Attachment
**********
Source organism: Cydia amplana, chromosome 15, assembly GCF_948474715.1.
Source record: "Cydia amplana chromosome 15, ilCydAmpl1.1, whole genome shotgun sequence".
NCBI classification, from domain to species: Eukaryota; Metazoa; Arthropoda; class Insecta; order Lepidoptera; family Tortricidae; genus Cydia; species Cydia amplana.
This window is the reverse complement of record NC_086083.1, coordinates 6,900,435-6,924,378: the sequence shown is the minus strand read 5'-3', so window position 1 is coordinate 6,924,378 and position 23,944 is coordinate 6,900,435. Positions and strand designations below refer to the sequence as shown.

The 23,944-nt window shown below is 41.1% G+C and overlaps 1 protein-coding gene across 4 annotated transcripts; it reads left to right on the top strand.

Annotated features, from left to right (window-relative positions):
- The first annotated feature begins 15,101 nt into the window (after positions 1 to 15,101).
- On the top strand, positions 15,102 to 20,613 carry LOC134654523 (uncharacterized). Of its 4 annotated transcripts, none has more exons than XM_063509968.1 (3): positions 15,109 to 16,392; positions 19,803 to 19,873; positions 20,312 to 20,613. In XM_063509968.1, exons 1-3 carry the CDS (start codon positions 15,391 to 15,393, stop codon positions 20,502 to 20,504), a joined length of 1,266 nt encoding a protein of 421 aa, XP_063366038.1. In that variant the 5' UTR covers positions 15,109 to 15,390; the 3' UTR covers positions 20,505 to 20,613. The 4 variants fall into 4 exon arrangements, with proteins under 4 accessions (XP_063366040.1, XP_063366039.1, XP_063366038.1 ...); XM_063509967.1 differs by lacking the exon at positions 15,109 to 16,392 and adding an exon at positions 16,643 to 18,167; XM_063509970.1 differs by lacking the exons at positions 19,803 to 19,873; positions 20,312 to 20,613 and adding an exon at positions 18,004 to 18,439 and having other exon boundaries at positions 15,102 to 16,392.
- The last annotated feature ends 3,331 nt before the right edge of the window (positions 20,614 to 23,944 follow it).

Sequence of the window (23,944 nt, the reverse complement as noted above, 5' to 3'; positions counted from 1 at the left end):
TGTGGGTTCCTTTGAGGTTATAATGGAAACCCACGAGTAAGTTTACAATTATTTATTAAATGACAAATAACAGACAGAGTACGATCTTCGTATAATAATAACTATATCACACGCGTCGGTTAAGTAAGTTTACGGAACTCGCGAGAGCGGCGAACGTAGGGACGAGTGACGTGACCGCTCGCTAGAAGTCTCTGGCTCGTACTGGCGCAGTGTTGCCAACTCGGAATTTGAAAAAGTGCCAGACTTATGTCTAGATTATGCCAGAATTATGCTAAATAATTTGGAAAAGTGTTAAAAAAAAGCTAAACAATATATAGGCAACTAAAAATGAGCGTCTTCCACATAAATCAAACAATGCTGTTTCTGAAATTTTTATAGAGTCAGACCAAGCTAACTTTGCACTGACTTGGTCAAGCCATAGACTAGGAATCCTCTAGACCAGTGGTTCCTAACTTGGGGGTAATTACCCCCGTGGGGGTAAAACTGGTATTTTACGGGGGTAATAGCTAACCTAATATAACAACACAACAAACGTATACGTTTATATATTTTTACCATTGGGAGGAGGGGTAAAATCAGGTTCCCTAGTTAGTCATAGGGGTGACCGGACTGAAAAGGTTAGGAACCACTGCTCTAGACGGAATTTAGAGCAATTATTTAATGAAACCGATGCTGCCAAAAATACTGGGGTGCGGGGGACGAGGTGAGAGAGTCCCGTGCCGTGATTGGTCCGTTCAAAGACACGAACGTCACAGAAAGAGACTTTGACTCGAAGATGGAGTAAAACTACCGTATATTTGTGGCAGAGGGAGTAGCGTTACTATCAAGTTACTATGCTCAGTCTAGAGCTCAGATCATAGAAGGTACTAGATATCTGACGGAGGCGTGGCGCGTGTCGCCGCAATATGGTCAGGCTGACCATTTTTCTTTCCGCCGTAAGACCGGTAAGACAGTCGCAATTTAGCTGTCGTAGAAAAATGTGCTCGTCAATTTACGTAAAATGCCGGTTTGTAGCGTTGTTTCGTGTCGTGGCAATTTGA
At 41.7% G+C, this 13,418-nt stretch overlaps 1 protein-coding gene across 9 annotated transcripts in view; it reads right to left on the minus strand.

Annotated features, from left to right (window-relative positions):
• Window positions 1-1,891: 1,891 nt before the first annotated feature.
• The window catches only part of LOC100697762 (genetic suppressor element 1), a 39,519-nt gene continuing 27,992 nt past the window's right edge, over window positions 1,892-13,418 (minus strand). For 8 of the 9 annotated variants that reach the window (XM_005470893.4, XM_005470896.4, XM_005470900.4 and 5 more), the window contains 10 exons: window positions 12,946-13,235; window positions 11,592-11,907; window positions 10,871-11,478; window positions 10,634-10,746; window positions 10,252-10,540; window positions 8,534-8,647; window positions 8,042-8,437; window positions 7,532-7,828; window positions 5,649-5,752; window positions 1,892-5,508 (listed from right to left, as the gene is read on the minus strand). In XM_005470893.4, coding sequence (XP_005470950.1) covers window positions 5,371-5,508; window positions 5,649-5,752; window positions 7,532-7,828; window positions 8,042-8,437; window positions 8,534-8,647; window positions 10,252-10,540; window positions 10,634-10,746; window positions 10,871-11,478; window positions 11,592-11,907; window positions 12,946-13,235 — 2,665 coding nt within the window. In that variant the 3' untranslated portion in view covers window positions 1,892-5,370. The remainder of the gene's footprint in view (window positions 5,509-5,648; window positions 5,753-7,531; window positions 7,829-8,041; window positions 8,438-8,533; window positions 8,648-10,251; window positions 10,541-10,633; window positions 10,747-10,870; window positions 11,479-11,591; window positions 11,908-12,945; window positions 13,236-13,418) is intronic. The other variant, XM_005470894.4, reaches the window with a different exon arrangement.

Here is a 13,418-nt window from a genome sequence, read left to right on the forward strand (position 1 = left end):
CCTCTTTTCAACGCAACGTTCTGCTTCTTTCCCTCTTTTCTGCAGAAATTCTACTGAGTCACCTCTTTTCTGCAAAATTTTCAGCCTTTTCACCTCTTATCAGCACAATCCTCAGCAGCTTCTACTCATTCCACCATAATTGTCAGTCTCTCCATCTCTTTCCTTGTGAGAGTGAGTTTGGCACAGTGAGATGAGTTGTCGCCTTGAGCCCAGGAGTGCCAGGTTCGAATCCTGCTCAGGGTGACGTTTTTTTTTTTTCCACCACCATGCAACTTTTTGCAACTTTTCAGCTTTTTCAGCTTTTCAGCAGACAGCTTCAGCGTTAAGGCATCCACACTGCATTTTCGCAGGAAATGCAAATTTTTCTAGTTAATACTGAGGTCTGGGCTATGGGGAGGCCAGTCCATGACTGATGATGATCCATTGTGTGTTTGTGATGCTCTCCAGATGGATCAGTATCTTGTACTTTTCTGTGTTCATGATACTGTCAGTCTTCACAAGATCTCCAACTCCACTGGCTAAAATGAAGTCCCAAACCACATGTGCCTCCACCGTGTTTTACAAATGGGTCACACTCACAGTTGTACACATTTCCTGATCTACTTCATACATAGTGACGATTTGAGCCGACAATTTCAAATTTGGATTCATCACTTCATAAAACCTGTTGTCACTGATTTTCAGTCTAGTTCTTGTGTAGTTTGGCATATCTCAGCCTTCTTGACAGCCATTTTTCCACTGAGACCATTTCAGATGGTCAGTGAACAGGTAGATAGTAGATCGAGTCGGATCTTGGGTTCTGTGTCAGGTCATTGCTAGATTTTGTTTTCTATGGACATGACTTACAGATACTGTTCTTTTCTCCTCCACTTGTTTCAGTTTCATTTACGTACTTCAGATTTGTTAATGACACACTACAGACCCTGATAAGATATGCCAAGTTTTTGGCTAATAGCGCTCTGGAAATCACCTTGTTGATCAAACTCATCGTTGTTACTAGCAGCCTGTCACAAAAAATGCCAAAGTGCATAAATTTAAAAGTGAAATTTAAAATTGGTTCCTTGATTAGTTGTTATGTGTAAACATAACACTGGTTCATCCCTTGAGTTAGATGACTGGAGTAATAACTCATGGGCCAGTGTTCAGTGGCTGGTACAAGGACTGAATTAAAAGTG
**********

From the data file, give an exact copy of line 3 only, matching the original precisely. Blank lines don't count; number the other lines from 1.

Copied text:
NCBI classification, from domain to species: Eukaryota; Metazoa; Arthropoda; class Insecta; order Lepidoptera; family Tortricidae; genus Cydia; species Cydia amplana.